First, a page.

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Pico Ruivo PR1 Trail – This hike was part of a 7-day trip to Madeira (January 2020).
Pico Ruivo (1,861m/6,106 ft) is the highest peak from Madeira and can be reached only by foot (PR1 trail).
After passing by Monte, a suburb of Funchal, we arrived in an area where the trees had been affected by fire, then we reached Vereda do Areeiro around noon. We were above the clouds and we could see in the distance a wind farm perched on a mountain plateau. Many people say Vereda do Areeiro is one of the most spectacular places for watching the sunset.
After parking the car near the radar station, we started hiking to Pico Ruivo. We chose the yellow route (O) which is more difficult, but shorter (6.1km/3.8mi) than the red one (E). In the beginning we stopped many times to take photos and admire the clouds that made their way through the sharp ridges and gorges of the mountains.
The trail is well-maintained and consists of numerous successions of steps (made of metal or stone), tunnels, ascents-descents. Inside the longest tunnels you might need a flashlight. In sunny weather the hike is not difficult. Yet, in rainy and windy weather, it might be a challenge because the stones are slippery and the wind could unbalance you.
There wasn’t much vegetation on the trail because it was the winter season. The mountains were sometimes covered by herbaceous vegetation and small plants like succulents which gave them a splash of color.
After passing by Ninho da Manta and Pico do Gato tunnel, the landscape changed and we arrived in an area with dry trees. Their white silhouettes and the clouds covering the surroundings gave the landscape a mystical aspect. It was the place that I liked the most. The weather changed in a few moments. The white branches arched over the stone trail, leading us very close to the mountain peak.
We initially arrived at a chalet located at 0.5km/3.1mi from Pico Ruivo where people can spend the night. We were hurrying to reach the mountain top.
On the summit plateau the cloudy weather didn’t allow us to see much in the distance, but we witnessed the Glory phenomenon. It is an optical phenomenon that consists of projecting the shadow of a person or object on a cloud or foggy area.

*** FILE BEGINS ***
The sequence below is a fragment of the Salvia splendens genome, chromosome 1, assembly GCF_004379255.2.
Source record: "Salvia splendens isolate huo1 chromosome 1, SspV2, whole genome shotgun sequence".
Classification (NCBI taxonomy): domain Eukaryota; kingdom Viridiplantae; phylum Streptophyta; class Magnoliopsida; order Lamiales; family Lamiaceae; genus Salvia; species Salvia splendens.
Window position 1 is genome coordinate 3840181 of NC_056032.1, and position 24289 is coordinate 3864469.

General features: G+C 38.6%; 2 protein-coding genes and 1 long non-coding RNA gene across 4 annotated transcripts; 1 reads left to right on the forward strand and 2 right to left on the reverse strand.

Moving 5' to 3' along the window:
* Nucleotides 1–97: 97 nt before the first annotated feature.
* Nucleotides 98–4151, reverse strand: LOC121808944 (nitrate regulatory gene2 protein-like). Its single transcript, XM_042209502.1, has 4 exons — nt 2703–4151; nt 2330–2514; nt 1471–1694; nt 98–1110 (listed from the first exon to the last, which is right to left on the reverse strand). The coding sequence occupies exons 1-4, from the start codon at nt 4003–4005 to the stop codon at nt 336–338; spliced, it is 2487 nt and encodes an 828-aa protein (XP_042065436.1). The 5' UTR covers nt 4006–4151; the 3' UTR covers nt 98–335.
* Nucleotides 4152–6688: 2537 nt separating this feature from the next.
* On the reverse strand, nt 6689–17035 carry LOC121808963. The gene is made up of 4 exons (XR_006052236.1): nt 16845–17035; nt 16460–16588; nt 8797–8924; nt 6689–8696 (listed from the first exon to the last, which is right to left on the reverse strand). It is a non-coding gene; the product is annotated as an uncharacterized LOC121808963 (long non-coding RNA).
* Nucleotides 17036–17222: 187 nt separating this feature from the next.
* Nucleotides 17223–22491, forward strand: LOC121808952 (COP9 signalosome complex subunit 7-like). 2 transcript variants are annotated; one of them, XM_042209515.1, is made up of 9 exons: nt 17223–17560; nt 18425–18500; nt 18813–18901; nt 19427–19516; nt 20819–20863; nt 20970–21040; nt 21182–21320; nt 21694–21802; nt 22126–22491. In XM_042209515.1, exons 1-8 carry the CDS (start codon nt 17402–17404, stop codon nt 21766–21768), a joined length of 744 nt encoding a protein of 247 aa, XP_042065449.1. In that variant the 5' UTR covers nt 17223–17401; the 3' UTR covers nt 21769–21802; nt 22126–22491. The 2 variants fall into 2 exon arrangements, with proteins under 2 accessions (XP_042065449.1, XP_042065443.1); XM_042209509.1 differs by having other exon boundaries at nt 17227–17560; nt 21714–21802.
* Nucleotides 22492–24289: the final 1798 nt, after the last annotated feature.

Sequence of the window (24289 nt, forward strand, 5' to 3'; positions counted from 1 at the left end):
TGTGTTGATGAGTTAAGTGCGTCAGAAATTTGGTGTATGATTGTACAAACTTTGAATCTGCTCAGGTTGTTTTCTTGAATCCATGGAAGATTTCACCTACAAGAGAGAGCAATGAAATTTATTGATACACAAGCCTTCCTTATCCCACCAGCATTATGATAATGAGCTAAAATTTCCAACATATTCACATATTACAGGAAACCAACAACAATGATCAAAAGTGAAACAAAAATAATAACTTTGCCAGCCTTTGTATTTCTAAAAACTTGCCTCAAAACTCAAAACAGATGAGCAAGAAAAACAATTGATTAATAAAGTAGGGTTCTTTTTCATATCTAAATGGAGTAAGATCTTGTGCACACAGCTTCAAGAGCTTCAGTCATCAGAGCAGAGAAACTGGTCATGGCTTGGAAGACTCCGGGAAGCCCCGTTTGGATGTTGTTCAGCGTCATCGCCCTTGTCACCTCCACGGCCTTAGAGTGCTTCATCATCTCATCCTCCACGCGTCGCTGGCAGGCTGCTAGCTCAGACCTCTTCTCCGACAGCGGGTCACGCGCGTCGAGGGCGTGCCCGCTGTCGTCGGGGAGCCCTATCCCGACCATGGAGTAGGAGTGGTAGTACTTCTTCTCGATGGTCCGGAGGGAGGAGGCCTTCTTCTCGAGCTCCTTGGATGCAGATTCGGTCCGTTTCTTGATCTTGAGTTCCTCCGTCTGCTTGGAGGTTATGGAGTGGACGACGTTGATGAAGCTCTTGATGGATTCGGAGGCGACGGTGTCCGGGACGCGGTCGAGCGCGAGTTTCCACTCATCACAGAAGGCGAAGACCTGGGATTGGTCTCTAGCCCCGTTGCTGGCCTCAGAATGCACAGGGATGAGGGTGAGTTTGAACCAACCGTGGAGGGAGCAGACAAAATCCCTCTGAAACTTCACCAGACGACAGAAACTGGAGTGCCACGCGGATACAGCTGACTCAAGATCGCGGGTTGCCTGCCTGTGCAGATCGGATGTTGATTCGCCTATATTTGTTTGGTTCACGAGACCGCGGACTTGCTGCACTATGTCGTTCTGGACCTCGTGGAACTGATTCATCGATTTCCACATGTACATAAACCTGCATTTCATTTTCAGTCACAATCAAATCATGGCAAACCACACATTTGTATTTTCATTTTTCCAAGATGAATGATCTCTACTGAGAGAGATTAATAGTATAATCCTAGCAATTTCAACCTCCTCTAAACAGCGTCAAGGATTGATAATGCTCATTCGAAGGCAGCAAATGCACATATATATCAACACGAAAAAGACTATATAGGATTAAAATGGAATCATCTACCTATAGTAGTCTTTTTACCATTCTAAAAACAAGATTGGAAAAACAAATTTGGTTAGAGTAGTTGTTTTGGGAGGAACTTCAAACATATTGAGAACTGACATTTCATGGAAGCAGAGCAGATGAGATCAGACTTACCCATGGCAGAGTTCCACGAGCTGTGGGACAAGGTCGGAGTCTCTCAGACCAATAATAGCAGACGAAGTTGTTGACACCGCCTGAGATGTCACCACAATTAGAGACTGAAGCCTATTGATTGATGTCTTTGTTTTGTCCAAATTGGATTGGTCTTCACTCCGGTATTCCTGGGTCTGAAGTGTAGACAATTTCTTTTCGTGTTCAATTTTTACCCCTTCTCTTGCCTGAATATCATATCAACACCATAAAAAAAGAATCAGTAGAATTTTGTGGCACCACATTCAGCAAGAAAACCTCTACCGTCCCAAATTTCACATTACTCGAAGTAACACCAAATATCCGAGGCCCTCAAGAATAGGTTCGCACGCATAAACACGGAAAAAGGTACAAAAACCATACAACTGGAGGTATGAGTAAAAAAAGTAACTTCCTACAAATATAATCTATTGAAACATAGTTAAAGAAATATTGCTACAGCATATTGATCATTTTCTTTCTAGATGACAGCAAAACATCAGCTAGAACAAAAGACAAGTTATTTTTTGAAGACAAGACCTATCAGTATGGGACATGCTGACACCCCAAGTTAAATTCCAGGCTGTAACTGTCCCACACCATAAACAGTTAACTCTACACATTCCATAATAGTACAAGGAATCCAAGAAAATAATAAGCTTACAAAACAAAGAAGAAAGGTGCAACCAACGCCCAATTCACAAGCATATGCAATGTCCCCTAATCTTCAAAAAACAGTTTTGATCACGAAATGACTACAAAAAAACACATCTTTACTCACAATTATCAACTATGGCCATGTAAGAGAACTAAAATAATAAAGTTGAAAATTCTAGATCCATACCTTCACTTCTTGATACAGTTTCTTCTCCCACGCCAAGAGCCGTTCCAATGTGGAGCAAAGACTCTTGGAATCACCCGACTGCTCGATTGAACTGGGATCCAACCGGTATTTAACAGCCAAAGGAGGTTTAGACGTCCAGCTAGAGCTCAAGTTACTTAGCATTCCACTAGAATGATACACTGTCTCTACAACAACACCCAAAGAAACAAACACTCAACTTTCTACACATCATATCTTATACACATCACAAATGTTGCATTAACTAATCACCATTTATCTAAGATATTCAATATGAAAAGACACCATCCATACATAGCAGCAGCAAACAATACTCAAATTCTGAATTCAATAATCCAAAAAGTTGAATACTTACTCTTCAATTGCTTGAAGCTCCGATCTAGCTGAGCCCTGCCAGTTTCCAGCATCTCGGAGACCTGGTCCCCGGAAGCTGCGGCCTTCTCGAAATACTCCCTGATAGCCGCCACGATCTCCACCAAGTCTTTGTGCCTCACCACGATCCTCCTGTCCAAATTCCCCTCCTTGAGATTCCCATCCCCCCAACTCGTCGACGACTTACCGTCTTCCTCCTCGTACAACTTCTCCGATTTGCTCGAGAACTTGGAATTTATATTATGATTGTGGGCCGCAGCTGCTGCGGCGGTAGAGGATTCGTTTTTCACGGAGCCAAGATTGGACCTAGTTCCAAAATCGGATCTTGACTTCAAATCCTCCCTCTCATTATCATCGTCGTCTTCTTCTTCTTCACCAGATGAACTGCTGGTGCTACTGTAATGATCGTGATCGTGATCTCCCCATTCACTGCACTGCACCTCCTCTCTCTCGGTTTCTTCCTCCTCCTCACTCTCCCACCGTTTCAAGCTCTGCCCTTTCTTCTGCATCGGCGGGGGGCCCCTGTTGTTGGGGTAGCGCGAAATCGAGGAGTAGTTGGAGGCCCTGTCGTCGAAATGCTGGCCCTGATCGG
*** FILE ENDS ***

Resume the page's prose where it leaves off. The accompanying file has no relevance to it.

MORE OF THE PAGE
In a few moments, everything became white around us and it started drizzling. We hurried up down the valley, hoping to find some warm food at the chalet we had passed by one hour before. It was disappointing not to find something good to eat at the chalet, so we went further. For more than an hour a light rain accompanied us. We had to be careful because the stones/stairs were slippery. But if you walked carefully, holding yourself onto railing, you were safe. Slowly the sun came out from between the clouds, but it was almost dusk. The light that fell on the rocks was very warm and yellowish, which is why I always stayed behind to photograph the landscape, then I had to run to catch the others.
The darkness quickly enveloped the surroundings. The weather was starting to be much colder. The force of the wind could have brought you down if you didn’t pay attention. The temperature felt like 0°C/32°F and we had to use the flashlights to make sure we walked safely on the trail.
Finally we got back to the car around 8pm. It was already night and the stars were shining in the sky. We were the only ones in the area at that hour. The thermometer from the car indicated 7°C/44°F even though the real feel was much lower.
That was by far the most intense and the longest day spent in the middle of the nature in Madeira. After the strenuous hike we had dinner at Taj Mahal Restaurant in Funchal.
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